In order to establish which cell types are present during early stages of culture, human muscle-derived cells were isolated, plated onto collagen-coated coverslips and fixed after 72 hours once they had attached. To quantify the relative abundance of cell types, the expression of lineage markers was evaluated by immunostaining. Fibroblasts were confirmed by their high expression of collagen VI (Zou et al., 2008; Murphy et al., 2011), (supplementary material Fig. S2A,B), TE-7 (supplementary material Fig. S2C), vimentin (Li et al., 2008) (supplementary material Fig. S2D), PDGFRα (Bonner, 2004; Leask, 2010) (supplementary material Fig. S2E) and fibronectin (Kalluri and Zeisberg, 2006) (supplementary material Fig. S3A,C). PDGFRα+ cells were quantified based on an intense punctate staining pattern on the cell membrane. Counts for TE-7 and collagen VI on independent coverslips from the same population were closely matched, confirming the connective tissue lineage and extracellular matrix (ECM)-producing capacity of these cells (supplementary material Fig. S3D). All myogenic cells expressed the surface marker CD56 and the intracellular marker desmin (van der Ven et al., 1992; Boldrin et al., 2010) (supplementary material Fig. S2B–E). Myogenic cells also expressed vimentin (supplementary material Fig. S2D; Fig. S3D) and many expressed fibronectin (supplementary material Fig. S3B). Of the putative fibroblast markers used, TE-7 was the most discriminating for fibroblasts and was completely absent from myogenic cells (supplementary material Fig. S2C; Fig. S3D). At 72 hours post dissociation, fibroblasts and myogenic cells accounted for virtually all of the adherent muscle-derived population (supplementary material Fig. S3D).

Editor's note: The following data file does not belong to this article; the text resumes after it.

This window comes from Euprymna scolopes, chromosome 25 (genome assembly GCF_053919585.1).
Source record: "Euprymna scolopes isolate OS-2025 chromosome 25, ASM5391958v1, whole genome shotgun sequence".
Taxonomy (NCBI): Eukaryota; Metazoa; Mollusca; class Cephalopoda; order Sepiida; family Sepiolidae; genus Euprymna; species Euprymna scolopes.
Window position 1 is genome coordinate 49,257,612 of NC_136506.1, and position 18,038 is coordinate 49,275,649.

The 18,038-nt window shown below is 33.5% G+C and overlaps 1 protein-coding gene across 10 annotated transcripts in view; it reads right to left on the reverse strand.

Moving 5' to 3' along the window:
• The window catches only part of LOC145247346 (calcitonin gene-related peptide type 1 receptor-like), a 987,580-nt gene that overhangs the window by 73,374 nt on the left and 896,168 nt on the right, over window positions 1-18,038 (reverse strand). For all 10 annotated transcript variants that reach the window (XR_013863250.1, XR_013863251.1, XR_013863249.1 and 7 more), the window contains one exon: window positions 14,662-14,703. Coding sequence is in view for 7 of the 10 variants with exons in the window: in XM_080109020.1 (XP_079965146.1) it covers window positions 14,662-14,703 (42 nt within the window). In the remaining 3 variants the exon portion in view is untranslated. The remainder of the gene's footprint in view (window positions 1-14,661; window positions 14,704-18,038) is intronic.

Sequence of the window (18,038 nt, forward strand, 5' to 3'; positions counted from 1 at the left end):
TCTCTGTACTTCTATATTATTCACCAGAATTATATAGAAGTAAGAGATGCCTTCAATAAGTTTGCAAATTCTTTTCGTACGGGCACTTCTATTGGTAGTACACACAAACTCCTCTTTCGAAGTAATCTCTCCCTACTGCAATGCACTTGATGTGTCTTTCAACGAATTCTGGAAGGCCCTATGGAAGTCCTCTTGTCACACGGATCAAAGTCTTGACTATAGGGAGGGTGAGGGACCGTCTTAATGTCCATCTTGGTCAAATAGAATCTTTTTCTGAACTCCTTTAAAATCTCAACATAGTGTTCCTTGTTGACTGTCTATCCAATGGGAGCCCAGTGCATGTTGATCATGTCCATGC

Double immuno-magnetic purification of myogenic cells and fibroblasts
Immunostaining of muscle-derived cells after 7 days in culture (the ‘before-sort’ condition) showed proliferation (indicated by nuclear expression of Ki67) in cells of both myogenic (desmin+, and some with nuclear MyoD) and fibroblast (TE-7+) phenotypes (Fig. 2A–C). Myogenic cells never expressed TE-7 and fibroblasts never expressed desmin or MyoD, confirming the divergent lineage of these cells. At 1 week post isolation, adherent cell yields showed a good correlation with the mass of the tissue sample (Fig. 2D). This cell yield is within the usual range reported by other authors for humans (Bonavaud et al., 1997; Zheng et al., 2007) and mouse (C57BL/6) hindlimb muscle (Danoviz and Yablonka-Reuveni, 2012).